Native Hawaiian Community Leads Way to Improve Oral Health Statewide
By Tercia Ku, Papa Ola Lokahi, and Nancy Partika, Oral Health For All Hawaii-HCAN
We do have those who fall through the cracks and those are the ones we care about; those are the ones we want to help.
Available data specifically on Native Hawaiian oral health needs is limited, but a growing number of sources indicate clear disparities for Native Hawaiians in both oral health outcomes and access to care statewide, from ages 0-5 and older. When you consider those native communities, or visit them in person, you can see just how widespread poor oral health has become for the roughly 311,000 Native Hawaiians living in Hawai’i – that is more than half the total Native Hawaiian population nationwide. Those numbers demonstrate just how much impact poor oral health can have on a single ethnic minority, making improvement all the more necessary.
First, some history
Prior to 1778, tooth decay among Native Hawaiians was non-existent. With the introduction of other diverse people, foods and changes in diet, oral health and tooth decay for the indigenous population became endemic by 1930. Today, oral health in Hawai‘i has become a serious and problematic public health issue, with Hawaii receiving a failing grade of “F” in three oral health “report cards” published by the Pew Center of the States since 2010.
In 1985, a core group of Native Hawaiian professionals led by Dr. Kekuni Blaisdell completed a Native Hawaiian health needs assessment. The E Ola Mau Report findings became the foundation for the1988 Native Hawaiian Health Care Act passed by Congress – a significant step to support improved overall health among indigenous communities.
A generation later, the Native Hawaiian Health Care Systems, Papa Ola Lōkahi, community partners, and other Native Hawaiian service organizations convened to assess progress made in improving Native Hawaiian health across several key areas, including oral health. This recently-released report, The E Ola Mau a Mau – the next generation of Native Hawaiian health, involved community-based task group efforts on 7 key areas: historical and cultural perspectives, mental and behavioral health and wellness, medicine, nutrition, data governance, workforce development, and oral health.
Major findings and recommendations from that most recent report align with and further support the Hawai‘i Oral Health Coalition’s recommendations for action, including the need to:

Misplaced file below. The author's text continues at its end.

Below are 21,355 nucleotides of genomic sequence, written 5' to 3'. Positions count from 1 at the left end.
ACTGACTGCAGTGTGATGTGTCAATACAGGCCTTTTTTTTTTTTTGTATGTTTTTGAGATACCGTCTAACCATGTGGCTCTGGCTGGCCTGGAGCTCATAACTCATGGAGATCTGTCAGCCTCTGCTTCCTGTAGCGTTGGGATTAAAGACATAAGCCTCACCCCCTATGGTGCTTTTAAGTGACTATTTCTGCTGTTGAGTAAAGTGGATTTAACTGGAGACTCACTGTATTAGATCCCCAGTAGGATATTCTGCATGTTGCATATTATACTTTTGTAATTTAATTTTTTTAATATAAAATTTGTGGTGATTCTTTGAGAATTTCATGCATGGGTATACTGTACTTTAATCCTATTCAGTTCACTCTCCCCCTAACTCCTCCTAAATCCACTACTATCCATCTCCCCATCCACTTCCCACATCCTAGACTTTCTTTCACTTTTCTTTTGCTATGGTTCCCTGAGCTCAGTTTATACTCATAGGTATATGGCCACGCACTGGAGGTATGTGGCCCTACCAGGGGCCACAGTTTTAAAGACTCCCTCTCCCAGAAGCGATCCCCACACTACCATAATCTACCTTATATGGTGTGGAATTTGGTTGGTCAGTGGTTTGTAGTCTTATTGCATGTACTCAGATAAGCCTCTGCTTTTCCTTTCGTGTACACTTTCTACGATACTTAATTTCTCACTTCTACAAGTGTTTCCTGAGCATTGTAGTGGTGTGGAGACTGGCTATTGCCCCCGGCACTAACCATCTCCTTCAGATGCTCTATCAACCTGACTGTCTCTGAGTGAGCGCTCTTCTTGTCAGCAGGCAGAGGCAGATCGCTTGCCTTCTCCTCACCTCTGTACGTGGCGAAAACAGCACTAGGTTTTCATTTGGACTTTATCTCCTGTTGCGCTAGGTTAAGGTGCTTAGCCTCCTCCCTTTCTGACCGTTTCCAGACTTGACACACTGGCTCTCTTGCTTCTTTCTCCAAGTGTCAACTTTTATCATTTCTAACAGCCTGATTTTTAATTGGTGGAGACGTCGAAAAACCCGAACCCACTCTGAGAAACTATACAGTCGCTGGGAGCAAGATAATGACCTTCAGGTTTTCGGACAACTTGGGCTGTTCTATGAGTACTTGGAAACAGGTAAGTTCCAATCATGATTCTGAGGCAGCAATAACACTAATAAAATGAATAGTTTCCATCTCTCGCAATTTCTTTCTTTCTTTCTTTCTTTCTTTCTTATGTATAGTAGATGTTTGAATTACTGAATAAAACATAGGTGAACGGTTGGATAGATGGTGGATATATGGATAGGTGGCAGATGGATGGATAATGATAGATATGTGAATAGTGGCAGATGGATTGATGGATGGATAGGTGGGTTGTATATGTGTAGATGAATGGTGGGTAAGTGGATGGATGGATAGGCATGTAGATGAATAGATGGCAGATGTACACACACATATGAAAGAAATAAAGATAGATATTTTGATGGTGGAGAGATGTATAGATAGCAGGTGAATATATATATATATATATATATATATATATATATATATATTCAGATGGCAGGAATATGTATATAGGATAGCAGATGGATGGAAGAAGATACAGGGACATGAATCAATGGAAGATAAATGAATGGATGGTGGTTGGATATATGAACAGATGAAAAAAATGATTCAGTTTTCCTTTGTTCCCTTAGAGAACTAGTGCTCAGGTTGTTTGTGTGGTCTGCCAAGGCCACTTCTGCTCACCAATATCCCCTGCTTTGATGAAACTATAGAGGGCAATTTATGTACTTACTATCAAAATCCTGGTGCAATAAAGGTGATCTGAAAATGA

- address oral health in connection with overall health;
- increase oral health literacy and awareness;
- develop a diversified oral health workforce, including in rural areas;
- invest in prevention;
- increase access to care (and decrease oral health care disparities);
- implement culturally-adapted programs and practices; and
- systematically improve data collection relevant to Native Hawaiian oral health.
One significant recommendation is to develop policies aligned with and reflective of Native Hawaiian culture. Like many other indigenous cultures, Native Hawaiians are highly connected with ‘ohana (family, community), ‘āina (land, environment) and akua (spirituality). They also value relationships and view health holistically.
In addition, the state’s Health Caucus recently identified dental benefits for adult Medicaid beneficiaries as their health priority for the 2020 legislative session. Given approximately 68,000 Native Hawaiian adults in the state have Medicaid (according to MedQuest), an adult dental benefit would create access to oral health care and address oral health disparities for many families and communities in Hawai‘i.
Knowing what we now know about the disparities in oral health for the Native Hawaiian population, it is our collective duty and responsibility to ensure that we all work with the Papa Ola Lokahi, the Native Hawaiian Health Care Systems, its partners and our affected communities to ensure Oral Health Equity — PONO (Do the right thing).
‘A‘ohe mea nana e ho‘opuhili, he moho no ka lā makani.
There is no one to interfere, for he is a messenger of a windy day.
Said in admiration of a person who lets nothing stop him
from carrying out the task entrusted to him.
‘Ōlelo No‘eau #189 (Pukui, 1983, p. 23)
The full E Ola Mau a Mau Report and the oral health report are available online at http://www.papaolalokahi.org/native-hawaiian-programs/native-hawaiian-health-needs-assessment.html.